A room with a view

The ranch house looks out on this. There are no words for the beauty of the Sangres; they are harsh, difficult mountains, so raw and geologically new they are like a stunning young face, impossible to turn away from.

Having come of age in a state that refused the Winter Olympics because of its potential impacts and seen the Eagle and Roaring Fork Valleys ravaged by building, I dreamed of owning one acre of land that I could protect; I just wanted to put my arms around something beautiful that I could tuck away and save from pollution, from developers, from anything that might cause it harm.

I just wanted just one mountain acre to have and protect as my own. Now I have 10.

Proper stewardship of land like ours is complicated. Surrounded on all sides by ranchers who make all or a portion of their livings growing hay, our ranchito is less of an island than it is part of an economic and environmental whole. What happens in our pasture, doesn't necessarily stay in our pasture.

Which brings me to weeds. Noxious, invasive plants like Canada thistle and leafy spurge that when given half a chance will choke out all that pretty blonde grass pictured above. Since we're not growing hay, this isn't a problem for us. But if we let our weeds get out of hand, they could invade our neighbors' fields and compromise the integrity of their hay.

This year our valley, like many in the Southwest, has suffered from a prolonged drought. Canada thistle loves harsh conditions and will establish large, alien colonies when grass begins to falter. Our north field and the one to the southeast are riddled with thistle and we've been advised by veteran ranchers in our area to spray. To broadcast toxic herbicides on our pretty pasture.

In writing about sustainability for the last few years, I've learned that sustainability means compromise, often the choice between the lesser of two evils. I recently interviewed a newly minted PhD who wrote her dissertation on water treatment and local agriculture in India. She found that when treated water (costly both in terms of money and energy useage) was used to irrigate, vegetables carried a similar bacterial load to those that had been irrigated with waste water. To further complicate things, the fields irrigated with waste water produced more food because of all the nutrients in the dirty water.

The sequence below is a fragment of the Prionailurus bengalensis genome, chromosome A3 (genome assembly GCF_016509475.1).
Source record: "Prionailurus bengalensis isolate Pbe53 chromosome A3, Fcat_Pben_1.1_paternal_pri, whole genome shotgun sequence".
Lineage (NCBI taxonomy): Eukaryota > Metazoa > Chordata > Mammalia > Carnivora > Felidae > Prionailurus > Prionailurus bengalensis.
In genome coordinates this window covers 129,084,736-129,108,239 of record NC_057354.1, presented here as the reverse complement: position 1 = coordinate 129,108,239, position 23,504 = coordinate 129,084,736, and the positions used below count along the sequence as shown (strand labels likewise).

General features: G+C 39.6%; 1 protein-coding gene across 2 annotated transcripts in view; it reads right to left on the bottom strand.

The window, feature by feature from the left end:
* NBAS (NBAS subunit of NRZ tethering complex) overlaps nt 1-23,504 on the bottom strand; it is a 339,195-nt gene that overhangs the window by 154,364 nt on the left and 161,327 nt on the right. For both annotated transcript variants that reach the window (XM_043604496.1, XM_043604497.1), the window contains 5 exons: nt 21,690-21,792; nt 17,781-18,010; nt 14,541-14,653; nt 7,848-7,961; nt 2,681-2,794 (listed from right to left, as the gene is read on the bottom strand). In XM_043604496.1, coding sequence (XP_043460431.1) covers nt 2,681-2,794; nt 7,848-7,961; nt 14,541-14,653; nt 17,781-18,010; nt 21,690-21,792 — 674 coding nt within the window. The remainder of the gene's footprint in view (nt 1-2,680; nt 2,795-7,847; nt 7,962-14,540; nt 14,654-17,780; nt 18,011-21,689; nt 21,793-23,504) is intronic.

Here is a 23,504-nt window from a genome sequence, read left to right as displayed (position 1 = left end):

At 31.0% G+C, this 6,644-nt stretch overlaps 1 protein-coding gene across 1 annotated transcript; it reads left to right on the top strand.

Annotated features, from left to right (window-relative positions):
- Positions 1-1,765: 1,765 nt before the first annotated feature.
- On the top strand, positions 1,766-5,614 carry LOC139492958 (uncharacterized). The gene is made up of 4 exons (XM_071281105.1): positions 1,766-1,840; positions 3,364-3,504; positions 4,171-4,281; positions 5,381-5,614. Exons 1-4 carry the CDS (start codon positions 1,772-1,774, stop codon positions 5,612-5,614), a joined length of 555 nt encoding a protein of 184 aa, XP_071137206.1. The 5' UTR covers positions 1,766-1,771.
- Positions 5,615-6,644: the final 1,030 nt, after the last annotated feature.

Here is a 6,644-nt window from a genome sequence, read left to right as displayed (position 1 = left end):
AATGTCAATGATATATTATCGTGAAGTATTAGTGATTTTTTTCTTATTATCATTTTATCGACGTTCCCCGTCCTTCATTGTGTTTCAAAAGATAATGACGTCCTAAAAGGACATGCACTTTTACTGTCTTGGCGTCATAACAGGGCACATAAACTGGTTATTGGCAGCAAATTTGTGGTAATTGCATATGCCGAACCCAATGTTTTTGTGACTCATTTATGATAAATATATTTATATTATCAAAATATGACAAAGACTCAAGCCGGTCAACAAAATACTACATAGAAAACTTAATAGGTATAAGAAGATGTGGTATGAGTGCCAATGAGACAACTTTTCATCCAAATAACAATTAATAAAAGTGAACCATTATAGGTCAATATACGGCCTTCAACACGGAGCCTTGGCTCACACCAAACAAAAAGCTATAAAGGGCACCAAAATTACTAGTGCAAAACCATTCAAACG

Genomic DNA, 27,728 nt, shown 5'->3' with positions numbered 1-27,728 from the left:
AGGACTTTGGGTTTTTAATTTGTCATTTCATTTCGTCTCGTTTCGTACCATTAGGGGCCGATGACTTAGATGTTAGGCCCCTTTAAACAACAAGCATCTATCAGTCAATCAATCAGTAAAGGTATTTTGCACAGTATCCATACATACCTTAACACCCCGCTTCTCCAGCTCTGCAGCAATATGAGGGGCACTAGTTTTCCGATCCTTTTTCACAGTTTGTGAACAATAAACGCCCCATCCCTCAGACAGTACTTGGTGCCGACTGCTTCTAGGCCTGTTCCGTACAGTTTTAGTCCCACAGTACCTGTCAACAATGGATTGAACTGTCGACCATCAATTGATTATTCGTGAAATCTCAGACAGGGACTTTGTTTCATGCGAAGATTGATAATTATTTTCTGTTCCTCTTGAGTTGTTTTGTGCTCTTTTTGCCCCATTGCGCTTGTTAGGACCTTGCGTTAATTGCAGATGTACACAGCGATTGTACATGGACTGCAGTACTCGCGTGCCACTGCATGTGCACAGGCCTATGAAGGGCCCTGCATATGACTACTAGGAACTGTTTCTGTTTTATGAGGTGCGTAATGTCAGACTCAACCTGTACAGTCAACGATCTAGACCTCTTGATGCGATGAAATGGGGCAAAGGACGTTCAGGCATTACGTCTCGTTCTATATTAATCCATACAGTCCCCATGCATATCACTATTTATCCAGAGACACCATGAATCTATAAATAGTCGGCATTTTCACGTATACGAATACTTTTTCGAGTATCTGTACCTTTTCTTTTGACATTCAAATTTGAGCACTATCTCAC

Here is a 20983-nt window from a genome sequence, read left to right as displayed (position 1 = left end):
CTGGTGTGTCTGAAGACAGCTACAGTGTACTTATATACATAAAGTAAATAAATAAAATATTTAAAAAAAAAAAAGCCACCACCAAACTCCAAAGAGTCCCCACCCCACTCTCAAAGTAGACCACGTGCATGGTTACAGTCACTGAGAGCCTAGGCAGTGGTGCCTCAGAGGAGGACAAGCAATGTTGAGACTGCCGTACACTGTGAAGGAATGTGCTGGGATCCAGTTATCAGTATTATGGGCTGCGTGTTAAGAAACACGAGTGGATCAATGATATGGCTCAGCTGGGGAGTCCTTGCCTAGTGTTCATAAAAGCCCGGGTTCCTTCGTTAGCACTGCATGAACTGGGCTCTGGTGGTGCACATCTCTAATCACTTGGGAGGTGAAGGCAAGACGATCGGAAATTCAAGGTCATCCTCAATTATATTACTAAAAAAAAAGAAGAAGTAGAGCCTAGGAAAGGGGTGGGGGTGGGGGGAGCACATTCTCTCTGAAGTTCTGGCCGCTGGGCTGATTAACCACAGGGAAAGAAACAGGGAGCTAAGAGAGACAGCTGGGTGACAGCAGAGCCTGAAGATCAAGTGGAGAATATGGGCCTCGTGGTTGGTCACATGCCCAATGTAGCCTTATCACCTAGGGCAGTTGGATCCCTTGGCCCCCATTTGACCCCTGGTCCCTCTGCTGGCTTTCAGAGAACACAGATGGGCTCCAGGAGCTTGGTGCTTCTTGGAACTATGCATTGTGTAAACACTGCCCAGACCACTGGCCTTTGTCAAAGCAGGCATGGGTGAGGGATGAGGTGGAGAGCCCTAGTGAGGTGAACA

So do you build expensive  treatment plants as a common good to clean up the general environment? Or do you continue with traditional practices, which produce greater yield, cost less in money and energy but perpetuate long-standing pollution problems?

Do you spray your fields or leave them alone?

Right now I'm wishing for that herd of weed-chomping angora goats I've always wanted.


Comments (1) -

September 21. 2011 10:13


Hard choice, indeed. If you spray, would you be doing it yourselves, by hand? There is a method I've read about, but never tried, where you cut the stalk of the beasty weed, then essentially drip the weed killer directly into the remaining plant. The poison isn't broadcast over a large area and supposedly only affects the individual plant and its root system. I know some of the poison would get into the soil, but far less of it than application via spray. MUCH more labor intensive on your part, though.

Threadingwater |

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